The Album Leaf—A Chorus of Storytellers
Review by Hugh Lilly
Post-rock is a fluid genre that’s hard to define, but it’s widely agreed that bands like Japan’s mono and the Toronto octet Do Make Say Think (dmst) are currently the movement’s flag-bearers. Characterised by chord progressions, melodies and harmonies, unusual instrumentation and rhythms not usually found in most rock music, post-rock is the bastard love-child of a cross-generational musical orgy; its parentage is as difficult to work out as it is varied. Influences from Krautrock, shoegaze, (classical) minimalism, prog-rock, electronic and ambient blend together to create some of the best—and certainly some of the most formally interesting—music being made today.
Typical notions of song-writing are thrown out the window as found sounds and classical techniques combine with piano, noodly guitars and bass, jazz-inflected percussion and horns on tracks that can be five-minute sketches, or, more often, a raucous, jam-filled quarter-hour. In the best post-rock (mono & dmst) vocals are used only to embellish instrumentation—throat-clearing footnotes to the main event. At the more pop-oriented—though no less enjoyable—mainstream end of the post-rock spectrum are bands like Epic45, the Danish band Efterklang and The Slip, from Boston, MA. The experimental, rule-defying aspect of the genre is what makes this music so enticing, which is why it’s unfortunate that with their latest record, The Album Leaf—who have admittedly always occupied a place at the poppy fringe of the genre—have fallen off the precipice into radio-friendly pop-rock blandness.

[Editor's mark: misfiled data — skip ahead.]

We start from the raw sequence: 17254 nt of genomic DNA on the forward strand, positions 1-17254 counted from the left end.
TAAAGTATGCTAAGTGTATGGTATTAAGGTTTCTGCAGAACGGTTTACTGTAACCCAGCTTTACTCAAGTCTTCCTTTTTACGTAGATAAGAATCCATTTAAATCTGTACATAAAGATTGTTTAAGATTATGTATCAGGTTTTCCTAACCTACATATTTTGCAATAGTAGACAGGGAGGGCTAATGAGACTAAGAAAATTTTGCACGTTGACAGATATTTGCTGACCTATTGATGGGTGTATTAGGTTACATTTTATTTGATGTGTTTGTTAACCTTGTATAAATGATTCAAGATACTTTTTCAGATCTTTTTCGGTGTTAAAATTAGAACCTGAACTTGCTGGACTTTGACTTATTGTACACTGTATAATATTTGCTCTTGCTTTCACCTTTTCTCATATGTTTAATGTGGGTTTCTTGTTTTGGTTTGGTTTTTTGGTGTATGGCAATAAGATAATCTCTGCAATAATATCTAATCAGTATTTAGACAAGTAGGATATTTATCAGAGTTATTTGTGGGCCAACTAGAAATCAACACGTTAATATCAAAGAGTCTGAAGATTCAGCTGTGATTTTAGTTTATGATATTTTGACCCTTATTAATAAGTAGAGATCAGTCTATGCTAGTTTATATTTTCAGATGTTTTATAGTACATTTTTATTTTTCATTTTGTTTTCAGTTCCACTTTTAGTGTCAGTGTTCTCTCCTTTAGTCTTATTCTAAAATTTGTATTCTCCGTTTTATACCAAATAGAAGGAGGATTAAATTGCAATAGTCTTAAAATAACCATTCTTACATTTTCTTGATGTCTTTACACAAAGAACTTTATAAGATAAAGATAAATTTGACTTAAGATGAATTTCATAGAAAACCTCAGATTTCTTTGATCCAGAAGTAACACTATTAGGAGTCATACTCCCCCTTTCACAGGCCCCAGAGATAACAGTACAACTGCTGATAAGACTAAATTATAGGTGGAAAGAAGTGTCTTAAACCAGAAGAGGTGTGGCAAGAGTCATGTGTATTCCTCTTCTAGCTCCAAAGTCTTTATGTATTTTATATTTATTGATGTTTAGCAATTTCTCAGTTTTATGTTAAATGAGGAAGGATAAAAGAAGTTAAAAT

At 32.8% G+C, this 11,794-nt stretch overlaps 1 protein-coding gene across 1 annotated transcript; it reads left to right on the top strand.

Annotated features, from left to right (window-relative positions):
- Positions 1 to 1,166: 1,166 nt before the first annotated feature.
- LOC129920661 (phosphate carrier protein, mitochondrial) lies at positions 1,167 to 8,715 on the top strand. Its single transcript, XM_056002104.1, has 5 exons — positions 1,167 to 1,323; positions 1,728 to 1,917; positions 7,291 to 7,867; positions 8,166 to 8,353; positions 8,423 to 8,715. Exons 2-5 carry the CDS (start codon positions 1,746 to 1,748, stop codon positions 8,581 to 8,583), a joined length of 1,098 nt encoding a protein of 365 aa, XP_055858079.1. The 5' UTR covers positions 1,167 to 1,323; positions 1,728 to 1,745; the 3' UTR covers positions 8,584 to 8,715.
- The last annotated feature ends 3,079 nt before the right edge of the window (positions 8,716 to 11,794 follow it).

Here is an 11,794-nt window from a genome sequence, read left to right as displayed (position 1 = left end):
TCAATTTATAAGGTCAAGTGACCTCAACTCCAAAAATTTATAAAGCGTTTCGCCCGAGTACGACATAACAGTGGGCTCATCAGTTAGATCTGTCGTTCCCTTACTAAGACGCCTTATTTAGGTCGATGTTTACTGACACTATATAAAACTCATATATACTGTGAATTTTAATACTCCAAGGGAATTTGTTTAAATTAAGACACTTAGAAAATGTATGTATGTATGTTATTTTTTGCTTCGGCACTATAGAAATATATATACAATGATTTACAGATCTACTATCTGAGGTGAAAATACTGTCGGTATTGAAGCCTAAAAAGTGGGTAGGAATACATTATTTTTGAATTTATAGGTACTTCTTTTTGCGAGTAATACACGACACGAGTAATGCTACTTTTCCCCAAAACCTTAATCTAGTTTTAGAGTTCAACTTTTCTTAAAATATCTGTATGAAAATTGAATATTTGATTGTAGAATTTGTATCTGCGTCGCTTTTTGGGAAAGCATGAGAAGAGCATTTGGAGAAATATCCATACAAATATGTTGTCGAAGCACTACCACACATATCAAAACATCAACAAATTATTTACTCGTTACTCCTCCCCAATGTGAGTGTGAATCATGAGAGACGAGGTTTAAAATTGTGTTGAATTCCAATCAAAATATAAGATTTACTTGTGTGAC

This weak, melodramatic album would leave any music fan—let alone someone who enjoyed their previous, vaguely experimental work—wanting. It lacks the slow-burning, entrancing atmosphere of You Are There by mono, whose epic show earlier this year at the bunker-like Bacco Room left my ears ringing for a solid 12 hours. No track compares to the meteoric aural fireworks and percussion of anything by dmst—or the lyrical prowess and muscular instrumentation on display in The Slip’s Alivelectric. Although The Album Leaf are to be commended for attempting to bring an ambiance to post-rock (literally—certain tracks on this new album sound like stuff by Boards of Canada) for the most part A Chorus of Storytellers is dull—unbelievably and disappointingly dull.
Aiming for some sort of ‘rustic’ folk vibe, the band has incorporated violins and other strings more prominently than in the past; unfortunately, they don’t quite have the musicianship needed to pull off the feat. In contrast, the arrangements on albums by, for example, Efterklang—who often work with contemporary composers like Nico Muhly—are far more polished, and showcase influences that range from minimalism to new wave and beyond.
Revisiting The Album Leaf’s enjoyable 2006 album Into the Blue Once Again shows the band once had some skill in crafting enjoyable melodies; now—especially in tracks like “We Are,” which rips off the emotional ‘one-two’ punch of Death Cab For Cutie but whose songwriters lack Ben Gibbard’s knack for compact lyricism, and in the record’s anaemic, uninteresting and seemingly half-formed instrumental opening and closing—they’ve begun to openly display a lack of any sense of shape of discernible structure in many of their songs. Perhaps this uninspired lack of attention to style explains why shows like The O.C., Grey’s Anatomy and CSI have so frequently defaulted to their songs for background music…